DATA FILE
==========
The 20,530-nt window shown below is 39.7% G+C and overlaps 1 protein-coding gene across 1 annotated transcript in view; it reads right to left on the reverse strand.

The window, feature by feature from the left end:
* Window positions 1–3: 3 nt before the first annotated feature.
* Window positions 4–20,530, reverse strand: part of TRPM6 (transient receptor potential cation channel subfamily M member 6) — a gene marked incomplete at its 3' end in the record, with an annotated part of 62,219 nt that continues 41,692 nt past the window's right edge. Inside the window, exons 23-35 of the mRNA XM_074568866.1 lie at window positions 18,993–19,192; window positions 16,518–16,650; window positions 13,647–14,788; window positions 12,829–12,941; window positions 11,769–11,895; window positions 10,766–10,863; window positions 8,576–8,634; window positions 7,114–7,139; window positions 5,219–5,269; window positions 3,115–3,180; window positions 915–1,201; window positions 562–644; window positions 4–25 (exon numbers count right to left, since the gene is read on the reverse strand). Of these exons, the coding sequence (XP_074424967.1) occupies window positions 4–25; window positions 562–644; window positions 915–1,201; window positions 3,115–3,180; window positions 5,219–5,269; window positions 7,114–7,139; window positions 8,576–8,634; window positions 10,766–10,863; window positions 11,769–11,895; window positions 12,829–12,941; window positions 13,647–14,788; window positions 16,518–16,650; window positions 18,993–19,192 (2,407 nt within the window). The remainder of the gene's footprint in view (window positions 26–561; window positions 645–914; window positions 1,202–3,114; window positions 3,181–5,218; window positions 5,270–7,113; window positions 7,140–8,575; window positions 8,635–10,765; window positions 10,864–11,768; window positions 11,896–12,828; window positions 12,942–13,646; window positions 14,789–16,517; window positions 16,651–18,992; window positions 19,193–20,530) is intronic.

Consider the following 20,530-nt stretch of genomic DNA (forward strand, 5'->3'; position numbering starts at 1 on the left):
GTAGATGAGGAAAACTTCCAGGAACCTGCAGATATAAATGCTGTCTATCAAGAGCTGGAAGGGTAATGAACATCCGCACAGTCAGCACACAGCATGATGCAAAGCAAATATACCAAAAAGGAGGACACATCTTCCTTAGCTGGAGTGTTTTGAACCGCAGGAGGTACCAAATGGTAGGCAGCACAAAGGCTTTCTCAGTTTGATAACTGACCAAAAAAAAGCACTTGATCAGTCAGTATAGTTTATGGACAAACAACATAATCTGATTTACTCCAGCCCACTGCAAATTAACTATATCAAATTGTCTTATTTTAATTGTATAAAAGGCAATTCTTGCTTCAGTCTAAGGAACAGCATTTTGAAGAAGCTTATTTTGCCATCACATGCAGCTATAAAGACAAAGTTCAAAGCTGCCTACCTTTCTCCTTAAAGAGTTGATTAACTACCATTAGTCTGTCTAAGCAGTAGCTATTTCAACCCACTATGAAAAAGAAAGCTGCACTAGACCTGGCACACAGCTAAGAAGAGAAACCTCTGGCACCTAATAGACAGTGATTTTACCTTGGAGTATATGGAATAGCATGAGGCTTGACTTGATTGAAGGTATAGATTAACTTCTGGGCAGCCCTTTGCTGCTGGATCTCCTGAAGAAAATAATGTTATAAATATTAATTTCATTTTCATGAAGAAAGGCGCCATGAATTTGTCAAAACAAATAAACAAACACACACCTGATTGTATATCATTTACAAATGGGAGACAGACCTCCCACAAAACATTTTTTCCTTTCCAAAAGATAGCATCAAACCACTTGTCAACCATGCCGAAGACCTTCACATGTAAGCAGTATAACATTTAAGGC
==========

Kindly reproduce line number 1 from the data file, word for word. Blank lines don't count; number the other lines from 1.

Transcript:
The 20,530-nt window shown below is 39.7% G+C and overlaps 1 protein-coding gene across 1 annotated transcript in view; it reads right to left on the reverse strand.